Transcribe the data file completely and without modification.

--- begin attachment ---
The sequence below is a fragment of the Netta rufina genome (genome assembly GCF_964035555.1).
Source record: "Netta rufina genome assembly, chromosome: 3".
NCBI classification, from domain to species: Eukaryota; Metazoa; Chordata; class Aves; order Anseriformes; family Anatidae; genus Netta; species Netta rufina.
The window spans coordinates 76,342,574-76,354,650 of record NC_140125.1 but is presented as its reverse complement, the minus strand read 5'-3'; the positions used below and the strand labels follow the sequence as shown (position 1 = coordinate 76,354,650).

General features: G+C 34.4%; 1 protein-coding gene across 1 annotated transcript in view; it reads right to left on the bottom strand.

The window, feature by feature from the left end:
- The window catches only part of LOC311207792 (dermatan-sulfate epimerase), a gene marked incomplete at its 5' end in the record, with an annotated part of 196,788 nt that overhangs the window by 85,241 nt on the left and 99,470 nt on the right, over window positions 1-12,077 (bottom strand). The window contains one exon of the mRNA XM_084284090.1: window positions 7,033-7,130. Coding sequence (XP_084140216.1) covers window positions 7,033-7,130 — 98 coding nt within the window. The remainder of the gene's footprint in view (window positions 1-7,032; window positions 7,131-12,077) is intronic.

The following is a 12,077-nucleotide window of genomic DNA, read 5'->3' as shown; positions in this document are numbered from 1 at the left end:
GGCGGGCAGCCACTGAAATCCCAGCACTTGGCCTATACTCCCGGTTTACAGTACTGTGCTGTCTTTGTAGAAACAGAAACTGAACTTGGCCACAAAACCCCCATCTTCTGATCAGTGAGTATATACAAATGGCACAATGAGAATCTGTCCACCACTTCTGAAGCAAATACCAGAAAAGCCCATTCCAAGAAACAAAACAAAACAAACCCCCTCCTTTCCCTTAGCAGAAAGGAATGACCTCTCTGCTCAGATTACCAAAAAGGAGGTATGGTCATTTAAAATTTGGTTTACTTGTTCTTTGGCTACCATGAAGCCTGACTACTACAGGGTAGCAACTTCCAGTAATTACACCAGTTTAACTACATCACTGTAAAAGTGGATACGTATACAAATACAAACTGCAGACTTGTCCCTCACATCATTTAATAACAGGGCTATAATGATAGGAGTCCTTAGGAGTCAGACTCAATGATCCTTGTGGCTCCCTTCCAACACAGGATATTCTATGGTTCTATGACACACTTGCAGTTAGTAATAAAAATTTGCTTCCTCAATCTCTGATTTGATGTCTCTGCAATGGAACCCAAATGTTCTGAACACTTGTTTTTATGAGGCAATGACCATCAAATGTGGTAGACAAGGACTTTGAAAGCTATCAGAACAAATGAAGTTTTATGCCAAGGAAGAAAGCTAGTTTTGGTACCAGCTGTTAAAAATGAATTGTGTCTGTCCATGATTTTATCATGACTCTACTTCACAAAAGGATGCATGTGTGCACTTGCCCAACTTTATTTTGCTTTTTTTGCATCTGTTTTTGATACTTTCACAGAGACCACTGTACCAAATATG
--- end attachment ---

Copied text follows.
The sequence below is a fragment of the Netta rufina genome (genome assembly GCF_964035555.1).
Source record: "Netta rufina genome assembly, chromosome: 3".
NCBI classification, from domain to species: Eukaryota; Metazoa; Chordata; class Aves; order Anseriformes; family Anatidae; genus Netta; species Netta rufina.
The window spans coordinates 76,342,574-76,354,650 of record NC_140125.1 but is presented as its reverse complement, the minus strand read 5'-3'; the positions used below and the strand labels follow the sequence as shown (position 1 = coordinate 76,354,650).

General features: G+C 34.4%; 1 protein-coding gene across 1 annotated transcript in view; it reads right to left on the bottom strand.

The window, feature by feature from the left end:
- The window catches only part of LOC311207792 (dermatan-sulfate epimerase), a gene marked incomplete at its 5' end in the record, with an annotated part of 196,788 nt that overhangs the window by 85,241 nt on the left and 99,470 nt on the right, over window positions 1-12,077 (bottom strand). The window contains one exon of the mRNA XM_084284090.1: window positions 7,033-7,130. Coding sequence (XP_084140216.1) covers window positions 7,033-7,130 — 98 coding nt within the window. The remainder of the gene's footprint in view (window positions 1-7,032; window positions 7,131-12,077) is intronic.

The following is a 12,077-nucleotide window of genomic DNA, read 5'->3' as shown; positions in this document are numbered from 1 at the left end:
GGCGGGCAGCCACTGAAATCCCAGCACTTGGCCTATACTCCCGGTTTACAGTACTGTGCTGTCTTTGTAGAAACAGAAACTGAACTTGGCCACAAAACCCCCATCTTCTGATCAGTGAGTATATACAAATGGCACAATGAGAATCTGTCCACCACTTCTGAAGCAAATACCAGAAAAGCCCATTCCAAGAAACAAAACAAAACAAACCCCCTCCTTTCCCTTAGCAGAAAGGAATGACCTCTCTGCTCAGATTACCAAAAAGGAGGTATGGTCATTTAAAATTTGGTTTACTTGTTCTTTGGCTACCATGAAGCCTGACTACTACAGGGTAGCAACTTCCAGTAATTACACCAGTTTAACTACATCACTGTAAAAGTGGATACGTATACAAATACAAACTGCAGACTTGTCCCTCACATCATTTAATAACAGGGCTATAATGATAGGAGTCCTTAGGAGTCAGACTCAATGATCCTTGTGGCTCCCTTCCAACACAGGATATTCTATGGTTCTATGACACACTTGCAGTTAGTAATAAAAATTTGCTTCCTCAATCTCTGATTTGATGTCTCTGCAATGGAACCCAAATGTTCTGAACACTTGTTTTTATGAGGCAATGACCATCAAATGTGGTAGACAAGGACTTTGAAAGCTATCAGAACAAATGAAGTTTTATGCCAAGGAAGAAAGCTAGTTTTGGTACCAGCTGTTAAAAATGAATTGTGTCTGTCCATGATTTTATCATGACTCTACTTCACAAAAGGATGCATGTGTGCACTTGCCCAACTTTATTTTGCTTTTTTTGCATCTGTTTTTGATACTTTCACAGAGACCACTGTACCAAATATG